“Print is very low now, but television continues to remain salient, provided the supply chain is able to supply the products and meet consumer demand, i.e., the consumer is able to access the products, despite lockdown and other issues.”
Ashutosh Garg, a consultant, explains that real immunity is something that a person builds within himself, irrespective of the surroundings. “I’m not sure I see a match between using a product, which is meant for sanitisation, and using that product to build immunity. Just because I wash my hands with a particular soap, or use a specific type of hand sanitiser, does that mean I won’t contract any infections now? No, that’s not the case.”
Garg is in a unique position to comment, since he worked for ITC Limited for 17 years. In addition to this, he spent 8 years in the aerospace industry after which, he founded Guardian Pharmacy in India in 2003.
He agrees that sanitisation and immunity can’t be used interchangeably, and play two very important roles. “Sanitisation is related to cleanliness and hygiene. A smart marketer may want to do a crossover between immunity and sanitisation. But, I think they’re actually contradictory to each other.”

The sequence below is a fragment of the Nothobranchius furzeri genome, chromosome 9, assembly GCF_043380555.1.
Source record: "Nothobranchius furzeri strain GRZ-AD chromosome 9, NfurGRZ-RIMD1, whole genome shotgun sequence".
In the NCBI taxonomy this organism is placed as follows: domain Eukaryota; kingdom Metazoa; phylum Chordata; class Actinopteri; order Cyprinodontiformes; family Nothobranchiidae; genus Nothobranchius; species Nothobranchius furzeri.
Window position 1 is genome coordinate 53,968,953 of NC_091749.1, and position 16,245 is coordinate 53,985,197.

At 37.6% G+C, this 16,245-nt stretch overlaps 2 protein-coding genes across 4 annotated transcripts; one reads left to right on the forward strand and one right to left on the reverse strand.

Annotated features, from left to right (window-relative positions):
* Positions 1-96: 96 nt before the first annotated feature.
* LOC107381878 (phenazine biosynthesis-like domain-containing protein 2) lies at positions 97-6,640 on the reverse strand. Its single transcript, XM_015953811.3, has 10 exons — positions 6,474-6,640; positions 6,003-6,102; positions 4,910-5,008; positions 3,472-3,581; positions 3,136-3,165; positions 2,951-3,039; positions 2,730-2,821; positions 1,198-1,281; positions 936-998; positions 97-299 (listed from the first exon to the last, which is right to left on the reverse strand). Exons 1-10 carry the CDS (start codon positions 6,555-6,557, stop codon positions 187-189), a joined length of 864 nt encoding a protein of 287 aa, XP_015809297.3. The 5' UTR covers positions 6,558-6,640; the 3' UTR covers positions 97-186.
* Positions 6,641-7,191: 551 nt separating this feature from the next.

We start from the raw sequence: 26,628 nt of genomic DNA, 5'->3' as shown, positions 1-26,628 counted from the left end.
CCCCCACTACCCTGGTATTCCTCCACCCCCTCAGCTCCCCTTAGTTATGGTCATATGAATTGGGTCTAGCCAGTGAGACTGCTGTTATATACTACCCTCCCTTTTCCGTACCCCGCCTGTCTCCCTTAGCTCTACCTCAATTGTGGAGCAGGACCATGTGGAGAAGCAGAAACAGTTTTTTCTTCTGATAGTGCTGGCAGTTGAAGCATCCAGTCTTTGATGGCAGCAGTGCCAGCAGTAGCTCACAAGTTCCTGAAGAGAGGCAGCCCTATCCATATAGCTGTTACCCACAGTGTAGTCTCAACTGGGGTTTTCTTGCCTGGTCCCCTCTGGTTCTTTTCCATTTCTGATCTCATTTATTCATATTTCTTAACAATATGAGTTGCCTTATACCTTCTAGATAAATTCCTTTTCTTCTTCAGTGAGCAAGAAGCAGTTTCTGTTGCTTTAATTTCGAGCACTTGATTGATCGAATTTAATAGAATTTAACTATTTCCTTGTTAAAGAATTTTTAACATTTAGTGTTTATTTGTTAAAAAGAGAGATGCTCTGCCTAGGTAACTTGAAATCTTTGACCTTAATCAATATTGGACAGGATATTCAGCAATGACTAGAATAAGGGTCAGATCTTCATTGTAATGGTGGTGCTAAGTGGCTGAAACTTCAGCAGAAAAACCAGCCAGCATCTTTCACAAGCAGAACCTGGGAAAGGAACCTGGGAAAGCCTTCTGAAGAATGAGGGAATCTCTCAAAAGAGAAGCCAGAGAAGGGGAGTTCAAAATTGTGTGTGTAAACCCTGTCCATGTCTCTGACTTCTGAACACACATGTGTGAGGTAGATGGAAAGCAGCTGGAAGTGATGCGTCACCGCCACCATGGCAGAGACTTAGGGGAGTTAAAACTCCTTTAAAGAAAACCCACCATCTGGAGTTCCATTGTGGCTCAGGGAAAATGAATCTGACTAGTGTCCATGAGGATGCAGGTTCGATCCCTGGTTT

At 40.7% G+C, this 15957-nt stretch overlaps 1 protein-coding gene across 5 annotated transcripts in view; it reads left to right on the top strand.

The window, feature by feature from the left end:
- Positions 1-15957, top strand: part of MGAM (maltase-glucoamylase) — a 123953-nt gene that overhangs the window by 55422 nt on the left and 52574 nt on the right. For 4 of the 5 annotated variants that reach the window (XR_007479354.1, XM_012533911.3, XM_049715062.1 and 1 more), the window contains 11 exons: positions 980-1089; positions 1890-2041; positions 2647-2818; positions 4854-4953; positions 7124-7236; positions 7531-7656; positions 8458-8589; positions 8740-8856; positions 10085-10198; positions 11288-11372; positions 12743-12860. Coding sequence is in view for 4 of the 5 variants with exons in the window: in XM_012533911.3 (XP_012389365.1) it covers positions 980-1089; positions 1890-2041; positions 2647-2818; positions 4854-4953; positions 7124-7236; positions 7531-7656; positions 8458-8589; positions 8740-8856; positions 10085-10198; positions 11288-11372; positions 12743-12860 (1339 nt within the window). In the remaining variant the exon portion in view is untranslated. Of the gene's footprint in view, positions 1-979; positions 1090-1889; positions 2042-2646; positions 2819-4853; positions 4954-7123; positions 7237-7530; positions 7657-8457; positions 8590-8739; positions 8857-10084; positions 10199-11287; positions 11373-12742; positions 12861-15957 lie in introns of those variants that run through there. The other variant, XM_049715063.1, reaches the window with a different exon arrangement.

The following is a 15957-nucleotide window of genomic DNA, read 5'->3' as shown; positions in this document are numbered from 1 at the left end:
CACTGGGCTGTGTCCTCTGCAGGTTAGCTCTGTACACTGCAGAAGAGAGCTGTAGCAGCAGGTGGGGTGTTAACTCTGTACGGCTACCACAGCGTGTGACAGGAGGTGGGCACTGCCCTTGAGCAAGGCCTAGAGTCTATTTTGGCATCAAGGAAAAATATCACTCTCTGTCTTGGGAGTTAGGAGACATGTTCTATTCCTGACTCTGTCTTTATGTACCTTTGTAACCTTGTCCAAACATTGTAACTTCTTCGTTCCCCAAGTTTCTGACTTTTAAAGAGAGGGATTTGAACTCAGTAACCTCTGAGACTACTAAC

“On one side, hygiene and immunity are complementary to each other. But on the other, when a product claims to say that I can provide you with both, then I think crossover products will find it difficult to sustain or certainly will not be able to get the consumer’s trust.”
Garg uses the example of hand-washing requirements during COVID. “If a marketer wants to make a claim that his product can boost my immunity, it has to come with messaging on the lines of ‘using my product can help cut down hand-washing from, say, eight times a day to four times’. In fact, a mask is one of those few products that can make the claim - boost immunity as well as protect from the virus,” he signs off.